The catastrophe of climate change skepticism

In the face of another diplomatic disappointment in Cancun's climate change talks, we have just left the hottest year on record. While experts again try to ring alarm bells, our media still gives voice to the pseudo-intellectual pursuit of climate skepticism. Perhaps while Rome burned, some bravely questioned the finer qualities of fire. Perhaps on Easter Island, as the last trees fell, some elders courageously debated the necessity of wood. These days, Margaret Wente and Rex Murphy sing in tune with the likes of Glenn Beck, sincerely believing their skepticism to be a form of intellectual virtue. It is not.

German chancellor Angela Merkel calls the low-carbon economy the "third industrial revolution." A new energy internet supplied by clean energy sources like biomass, wind solar, hydro, and geothermal has spread across the continent. There are new storage technologies like compressed air and low-friction flywheels. Large-scale efficiencies make economies more competitive. If Canada gets it right, we'll sell this stuff to the rest of the world.

The transition to a low-carbon economy brings huge economic opportunity, but it is not optional.

While Wente asks whether humans can control the climate, global average ocean temperatures hit record highs. More ominously, as the oceans have warmed since the 1950s, plankton levels have dropped 40 per cent. As goes plankton, so goes the rest of oceanic life.

Skepticism becomes a vice when applied to a broad consensus of expert opinion warning of existential danger. The policy commitments demanded by climate science need broad public support. Skeptics erode that support without intellectual justification.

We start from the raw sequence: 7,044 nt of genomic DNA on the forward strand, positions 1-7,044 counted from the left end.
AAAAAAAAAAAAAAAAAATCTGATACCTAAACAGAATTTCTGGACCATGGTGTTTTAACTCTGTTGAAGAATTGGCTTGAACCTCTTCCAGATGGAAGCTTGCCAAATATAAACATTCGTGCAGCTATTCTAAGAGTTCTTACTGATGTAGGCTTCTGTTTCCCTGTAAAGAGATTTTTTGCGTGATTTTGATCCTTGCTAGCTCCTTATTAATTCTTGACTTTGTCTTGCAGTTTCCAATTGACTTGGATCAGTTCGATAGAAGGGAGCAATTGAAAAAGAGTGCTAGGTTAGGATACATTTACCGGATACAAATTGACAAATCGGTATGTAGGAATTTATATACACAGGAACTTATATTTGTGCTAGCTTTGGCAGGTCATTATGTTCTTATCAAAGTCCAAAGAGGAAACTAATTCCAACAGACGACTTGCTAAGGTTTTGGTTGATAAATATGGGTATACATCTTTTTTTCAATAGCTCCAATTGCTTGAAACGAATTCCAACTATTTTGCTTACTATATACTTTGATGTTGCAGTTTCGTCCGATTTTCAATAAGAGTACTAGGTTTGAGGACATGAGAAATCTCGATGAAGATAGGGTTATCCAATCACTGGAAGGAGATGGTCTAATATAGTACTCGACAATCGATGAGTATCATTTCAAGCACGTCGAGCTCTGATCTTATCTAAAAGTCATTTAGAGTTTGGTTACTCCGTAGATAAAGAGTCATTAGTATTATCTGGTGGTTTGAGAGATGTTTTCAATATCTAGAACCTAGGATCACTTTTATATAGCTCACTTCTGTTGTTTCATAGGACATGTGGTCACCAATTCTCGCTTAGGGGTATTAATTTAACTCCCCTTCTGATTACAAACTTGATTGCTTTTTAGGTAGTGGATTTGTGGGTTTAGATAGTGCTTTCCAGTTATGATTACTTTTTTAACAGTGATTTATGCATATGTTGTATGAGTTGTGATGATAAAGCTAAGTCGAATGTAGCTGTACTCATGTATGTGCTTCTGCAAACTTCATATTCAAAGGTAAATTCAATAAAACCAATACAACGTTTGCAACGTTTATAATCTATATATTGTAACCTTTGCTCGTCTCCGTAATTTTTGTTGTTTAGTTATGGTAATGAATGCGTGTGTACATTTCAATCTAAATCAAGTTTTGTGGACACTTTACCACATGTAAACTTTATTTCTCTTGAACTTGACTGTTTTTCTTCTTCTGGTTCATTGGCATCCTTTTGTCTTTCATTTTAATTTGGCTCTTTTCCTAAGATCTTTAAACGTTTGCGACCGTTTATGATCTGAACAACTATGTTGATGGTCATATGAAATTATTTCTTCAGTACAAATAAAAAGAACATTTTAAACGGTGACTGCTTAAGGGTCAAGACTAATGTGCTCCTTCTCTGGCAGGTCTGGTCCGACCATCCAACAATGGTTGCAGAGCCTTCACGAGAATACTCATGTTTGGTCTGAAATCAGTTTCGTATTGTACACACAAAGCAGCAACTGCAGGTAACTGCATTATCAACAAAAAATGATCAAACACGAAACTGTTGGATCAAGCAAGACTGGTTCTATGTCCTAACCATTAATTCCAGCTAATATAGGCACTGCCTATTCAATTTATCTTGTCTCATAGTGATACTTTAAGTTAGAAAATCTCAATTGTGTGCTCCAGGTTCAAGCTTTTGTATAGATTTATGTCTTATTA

Let's be clear. We have known since the early 19th century that carbon dioxide is a greenhouse gas, insulating the earth like a blanket. In 1965, the U.S. president's Scientific Advisory Committee warned the build-up of carbon dioxide would cause changes in the climate. By 1989, then U.K. prime minister Margaret Thatcher declared to the UN General Assembly that climate change was the single greatest threat to our very existence.

Thatcher, no shill for the environmental movement, was scientifically literate. The same cannot be said for those who scoff at the accumulated wisdom of our scientific elite. All national academies of science in the developed world have endorsed the basic premises of human-caused climate change. The only scientific argument remaining is not about whether climate change is real or imagined, but whether the results will be catastrophic or merely disastrous.

Yet untrained skeptics assure us that the dangers of which the scientists speak may not be real.

For Murphy, public acceptance of expert opinion on climate change amounts to religious indoctrination. Wente asserts that climate cannot be controlled by human behaviour. Beck argues that it's a Communist conspiracy. The purported dangers are at best hypothetical constructions of a few scientists, at worst mere monsters under our bed, easily dismissed with a dose of adult skepticism. The skeptics explicitly cast themselves against the orthodoxy of our time, as noble knights standing up to society's pressure to conform.

This is nonsense. Climate change is not like politics or a painting. The opinions of laypersons are not relevant. It's hard science, and the truth of the matter has been settled by those qualified to make the judgment.

But we're far past the complex theoretical models now. Ask an Australian farmer what climate change means. The same climate instability that brought Australia the longest drought in human memory, now unleashes catastrophic flooding. To B.C. foresters, it's the pine beetle destroying their timber. Lloyd's of London, like most insurance companies, faces escalating costs due to extreme weather events. Russia's scorching summer, which temporarily ended grain exports, and the floods in Pakistan are but appetizers before the main event.

The pseudo-intellectual pursuit of climate skepticism delays Canada's participation in a new economy, and it makes it harder to have that public and adult conversation we so desperately need: the one about how volatile nature has become, and how angry it will get.

Tom Rand is the cleantech advisor with MaRS Discovery District in Toronto. This article first appeared in The Mark

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